Aristotle argues in On the Heavens 1.5-7 that there can be no infinitely large body, and in 1.8-9 that there cannot be more than one physical world. As a corollary in 1.9, he infers that there is no place, vacuum or time beyond the outermost stars. As one argument in favour of a single world, he argues that his four elements, earth, air, fire and water, have only one natural destination apiece. Moreover they accelerate as they approach it, and acceleration cannot be unlimited.
However, the Neoplatonist Simplicius, who wrote the commentary translated here in the sixth century AD, tells us that this whole world view was to be rejected by Strato, the third head of Aristotle's school. At the same time, he tells us the different theories of acceleration in Greek philosophy. The great Aristotelian, Alexander of Aphrodisias, evidently asked why one divine mover should not move several worlds. As regards Aristotle's other question, the finitude of place and the absence of any place beyond the outermost stars, Alexander had to confront the objection that you could surely try sticking your hand out further. He replies that you cannot extend your hand into what is non-existent, and he also raises objections to impossible thought experiments. Simplicius, however, shows that these had been common currency since Plato and Aristotle.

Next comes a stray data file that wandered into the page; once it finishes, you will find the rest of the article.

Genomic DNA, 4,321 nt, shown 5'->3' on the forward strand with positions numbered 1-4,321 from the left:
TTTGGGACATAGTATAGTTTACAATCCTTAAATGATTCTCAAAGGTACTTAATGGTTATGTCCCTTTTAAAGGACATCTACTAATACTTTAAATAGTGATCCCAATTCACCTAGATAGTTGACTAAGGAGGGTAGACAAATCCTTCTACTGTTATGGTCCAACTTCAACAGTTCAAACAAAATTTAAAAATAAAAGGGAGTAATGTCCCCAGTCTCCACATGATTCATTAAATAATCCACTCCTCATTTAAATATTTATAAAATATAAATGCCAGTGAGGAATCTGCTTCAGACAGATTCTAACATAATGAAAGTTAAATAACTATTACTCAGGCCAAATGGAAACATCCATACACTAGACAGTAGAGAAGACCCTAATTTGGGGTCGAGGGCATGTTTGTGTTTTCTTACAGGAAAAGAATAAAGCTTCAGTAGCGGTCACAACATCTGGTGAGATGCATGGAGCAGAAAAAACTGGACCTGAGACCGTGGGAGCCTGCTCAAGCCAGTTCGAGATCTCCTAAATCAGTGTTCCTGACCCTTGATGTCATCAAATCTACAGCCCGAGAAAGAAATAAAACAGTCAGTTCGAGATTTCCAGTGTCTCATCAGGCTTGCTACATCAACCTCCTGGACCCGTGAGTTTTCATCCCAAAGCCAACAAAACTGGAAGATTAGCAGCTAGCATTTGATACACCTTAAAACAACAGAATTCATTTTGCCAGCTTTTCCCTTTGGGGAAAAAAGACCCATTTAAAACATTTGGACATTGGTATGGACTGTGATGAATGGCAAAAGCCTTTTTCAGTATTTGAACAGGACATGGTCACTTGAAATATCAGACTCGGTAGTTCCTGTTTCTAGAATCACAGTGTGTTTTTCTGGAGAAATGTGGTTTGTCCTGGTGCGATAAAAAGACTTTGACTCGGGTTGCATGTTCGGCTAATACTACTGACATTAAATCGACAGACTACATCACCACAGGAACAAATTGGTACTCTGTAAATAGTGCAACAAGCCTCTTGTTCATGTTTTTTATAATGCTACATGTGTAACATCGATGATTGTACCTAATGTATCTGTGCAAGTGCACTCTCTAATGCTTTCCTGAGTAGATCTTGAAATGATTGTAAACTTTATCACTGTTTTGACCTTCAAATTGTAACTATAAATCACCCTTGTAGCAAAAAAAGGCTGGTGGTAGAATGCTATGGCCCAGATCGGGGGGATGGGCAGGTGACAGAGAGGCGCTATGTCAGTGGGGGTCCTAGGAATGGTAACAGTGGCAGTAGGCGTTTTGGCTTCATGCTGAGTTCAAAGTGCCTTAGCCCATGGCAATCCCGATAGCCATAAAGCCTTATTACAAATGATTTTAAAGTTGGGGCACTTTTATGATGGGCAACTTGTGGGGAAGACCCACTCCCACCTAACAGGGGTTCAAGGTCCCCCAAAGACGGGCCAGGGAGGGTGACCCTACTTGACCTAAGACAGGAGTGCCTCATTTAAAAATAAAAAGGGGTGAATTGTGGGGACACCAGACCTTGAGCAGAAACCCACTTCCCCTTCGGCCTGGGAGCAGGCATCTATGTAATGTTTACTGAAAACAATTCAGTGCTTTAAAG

When Aristotle says that there is neither time nor place beyond the heavens, Simplicius, disagreeing with Alexander, takes Aristotle to be referring to the divine intellects which inspire movement in the heavens. In that case he may be saying that they are divorced from time altogether.